This decision is a welcome one in balancing addiction issues and the real safety risk that drug and alcohol use pose in the workplace. The case shifts the focus from catching drug use to punishing employees for their failure to report their own drug use when the employer policy requires it. Policies should be reconsidered in light of the decision to ensure they clearly require self-reporting and protect employees who self-report and assist them in seeking rehabilitation.

The content of this article is intended to provide a general guide to the subject matter. Specialist advice should be sought about your specific circumstances.

To print this article, all you need is to be registered on

Click to Login as an existing user or Register so you can print this article.

Vicki Giles
Events from this Firm
27 Oct 2016, Seminar, Edmonton, Canada

Alberta is going through a difficult economic period. These times can be challenging and while owners struggle to get their business through the rough patch, they want to preserve the assets and capital they have built up.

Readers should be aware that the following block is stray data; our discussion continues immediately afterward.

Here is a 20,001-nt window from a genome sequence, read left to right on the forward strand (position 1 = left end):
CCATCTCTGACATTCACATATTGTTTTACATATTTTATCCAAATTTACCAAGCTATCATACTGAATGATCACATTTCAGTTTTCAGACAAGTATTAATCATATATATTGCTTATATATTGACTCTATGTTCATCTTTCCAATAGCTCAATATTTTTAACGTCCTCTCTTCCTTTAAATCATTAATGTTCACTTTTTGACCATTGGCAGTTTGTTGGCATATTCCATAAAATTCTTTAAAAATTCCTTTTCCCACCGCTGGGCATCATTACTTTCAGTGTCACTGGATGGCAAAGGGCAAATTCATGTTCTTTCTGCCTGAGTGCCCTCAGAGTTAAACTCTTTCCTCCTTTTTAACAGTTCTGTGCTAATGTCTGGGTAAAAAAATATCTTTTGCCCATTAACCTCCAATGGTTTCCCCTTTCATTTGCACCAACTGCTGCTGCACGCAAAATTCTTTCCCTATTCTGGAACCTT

2 Nov 2016, Webinar, Calgary, Canada

“Problem Employees” come in a variety of forms but seem to take up the majority of an employer’s time. Each form brings its own challenges and each must be addressed in a different way.

30 Nov 2016, Webinar, Calgary, Canada

Legal issues surrounding contaminated sites affects landowners, developers, realtors, as well as consultants and contractors working on the front lines. This webinar will provide a practical review of how the legislation is actually being used, recent court decisions, challenges with brownfield developments, and future changes.

In association with
Related Video
Up-coming Events Search